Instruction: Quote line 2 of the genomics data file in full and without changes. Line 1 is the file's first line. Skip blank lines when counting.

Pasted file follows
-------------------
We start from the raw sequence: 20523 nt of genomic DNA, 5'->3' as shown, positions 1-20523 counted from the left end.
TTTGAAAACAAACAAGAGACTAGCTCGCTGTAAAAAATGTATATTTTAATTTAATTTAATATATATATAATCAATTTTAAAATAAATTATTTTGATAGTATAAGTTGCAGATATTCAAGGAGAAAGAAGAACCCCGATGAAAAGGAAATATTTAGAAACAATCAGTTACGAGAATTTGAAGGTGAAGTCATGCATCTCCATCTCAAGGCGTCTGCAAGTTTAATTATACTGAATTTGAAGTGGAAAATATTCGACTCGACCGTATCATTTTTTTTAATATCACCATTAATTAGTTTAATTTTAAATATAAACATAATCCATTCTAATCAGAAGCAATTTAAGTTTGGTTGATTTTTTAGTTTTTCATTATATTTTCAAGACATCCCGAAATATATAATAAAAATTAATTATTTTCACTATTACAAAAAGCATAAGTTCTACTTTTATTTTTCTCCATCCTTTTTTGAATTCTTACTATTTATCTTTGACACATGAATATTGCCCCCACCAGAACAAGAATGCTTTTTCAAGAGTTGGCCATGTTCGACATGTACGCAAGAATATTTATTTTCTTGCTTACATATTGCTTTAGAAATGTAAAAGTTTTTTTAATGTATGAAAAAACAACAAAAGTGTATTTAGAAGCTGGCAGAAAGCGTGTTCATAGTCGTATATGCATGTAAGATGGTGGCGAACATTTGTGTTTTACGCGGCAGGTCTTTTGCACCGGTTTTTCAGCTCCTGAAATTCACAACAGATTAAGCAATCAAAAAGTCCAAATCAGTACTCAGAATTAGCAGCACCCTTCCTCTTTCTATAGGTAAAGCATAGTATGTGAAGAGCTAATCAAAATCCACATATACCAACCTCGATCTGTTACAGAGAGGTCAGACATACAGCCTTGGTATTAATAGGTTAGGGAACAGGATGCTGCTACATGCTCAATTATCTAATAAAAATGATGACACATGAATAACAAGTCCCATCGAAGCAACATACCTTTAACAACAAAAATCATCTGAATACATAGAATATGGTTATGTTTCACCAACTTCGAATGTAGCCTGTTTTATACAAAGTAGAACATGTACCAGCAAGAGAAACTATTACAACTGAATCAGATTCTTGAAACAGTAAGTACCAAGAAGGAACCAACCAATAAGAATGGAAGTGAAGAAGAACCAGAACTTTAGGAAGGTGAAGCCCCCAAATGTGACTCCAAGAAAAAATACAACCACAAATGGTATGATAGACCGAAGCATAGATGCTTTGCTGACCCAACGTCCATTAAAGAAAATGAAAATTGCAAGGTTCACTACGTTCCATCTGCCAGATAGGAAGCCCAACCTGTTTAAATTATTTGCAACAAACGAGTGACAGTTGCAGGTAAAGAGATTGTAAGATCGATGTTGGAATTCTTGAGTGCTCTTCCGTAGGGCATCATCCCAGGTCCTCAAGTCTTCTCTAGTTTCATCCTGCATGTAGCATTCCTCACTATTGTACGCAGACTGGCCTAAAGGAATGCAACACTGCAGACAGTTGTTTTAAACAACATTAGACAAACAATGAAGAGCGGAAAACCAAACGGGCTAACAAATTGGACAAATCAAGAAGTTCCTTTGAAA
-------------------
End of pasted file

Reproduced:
TTTGAAAACAAACAAGAGACTAGCTCGCTGTAAAAAATGTATATTTTAATTTAATTTAATATATATATAATCAATTTTAAAATAAATTATTTTGATAGTATAAGTTGCAGATATTCAAGGAGAAAGAAGAACCCCGATGAAAAGGAAATATTTAGAAACAATCAGTTACGAGAATTTGAAGGTGAAGTCATGCATCTCCATCTCAAGGCGTCTGCAAGTTTAATTATACTGAATTTGAAGTGGAAAATATTCGACTCGACCGTATCATTTTTTTTAATATCACCATTAATTAGTTTAATTTTAAATATAAACATAATCCATTCTAATCAGAAGCAATTTAAGTTTGGTTGATTTTTTAGTTTTTCATTATATTTTCAAGACATCCCGAAATATATAATAAAAATTAATTATTTTCACTATTACAAAAAGCATAAGTTCTACTTTTATTTTTCTCCATCCTTTTTTGAATTCTTACTATTTATCTTTGACACATGAATATTGCCCCCACCAGAACAAGAATGCTTTTTCAAGAGTTGGCCATGTTCGACATGTACGCAAGAATATTTATTTTCTTGCTTACATATTGCTTTAGAAATGTAAAAGTTTTTTTAATGTATGAAAAAACAACAAAAGTGTATTTAGAAGCTGGCAGAAAGCGTGTTCATAGTCGTATATGCATGTAAGATGGTGGCGAACATTTGTGTTTTACGCGGCAGGTCTTTTGCACCGGTTTTTCAGCTCCTGAAATTCACAACAGATTAAGCAATCAAAAAGTCCAAATCAGTACTCAGAATTAGCAGCACCCTTCCTCTTTCTATAGGTAAAGCATAGTATGTGAAGAGCTAATCAAAATCCACATATACCAACCTCGATCTGTTACAGAGAGGTCAGACATACAGCCTTGGTATTAATAGGTTAGGGAACAGGATGCTGCTACATGCTCAATTATCTAATAAAAATGATGACACATGAATAACAAGTCCCATCGAAGCAACATACCTTTAACAACAAAAATCATCTGAATACATAGAATATGGTTATGTTTCACCAACTTCGAATGTAGCCTGTTTTATACAAAGTAGAACATGTACCAGCAAGAGAAACTATTACAACTGAATCAGATTCTTGAAACAGTAAGTACCAAGAAGGAACCAACCAATAAGAATGGAAGTGAAGAAGAACCAGAACTTTAGGAAGGTGAAGCCCCCAAATGTGACTCCAAGAAAAAATACAACCACAAATGGTATGATAGACCGAAGCATAGATGCTTTGCTGACCCAACGTCCATTAAAGAAAATGAAAATTGCAAGGTTCACTACGTTCCATCTGCCAGATAGGAAGCCCAACCTGTTTAAATTATTTGCAACAAACGAGTGACAGTTGCAGGTAAAGAGATTGTAAGATCGATGTTGGAATTCTTGAGTGCTCTTCCGTAGGGCATCATCCCAGGTCCTCAAGTCTTCTCTAGTTTCATCCTGCATGTAGCATTCCTCACTATTGTACGCAGACTGGCCTAAAGGAATGCAACACTGCAGACAGTTGTTTTAAACAACATTAGACAAACAATGAAGAGCGGAAAACCAAACGGGCTAACAAATTGGACAAATCAAGAAGTTCCTTTGAAA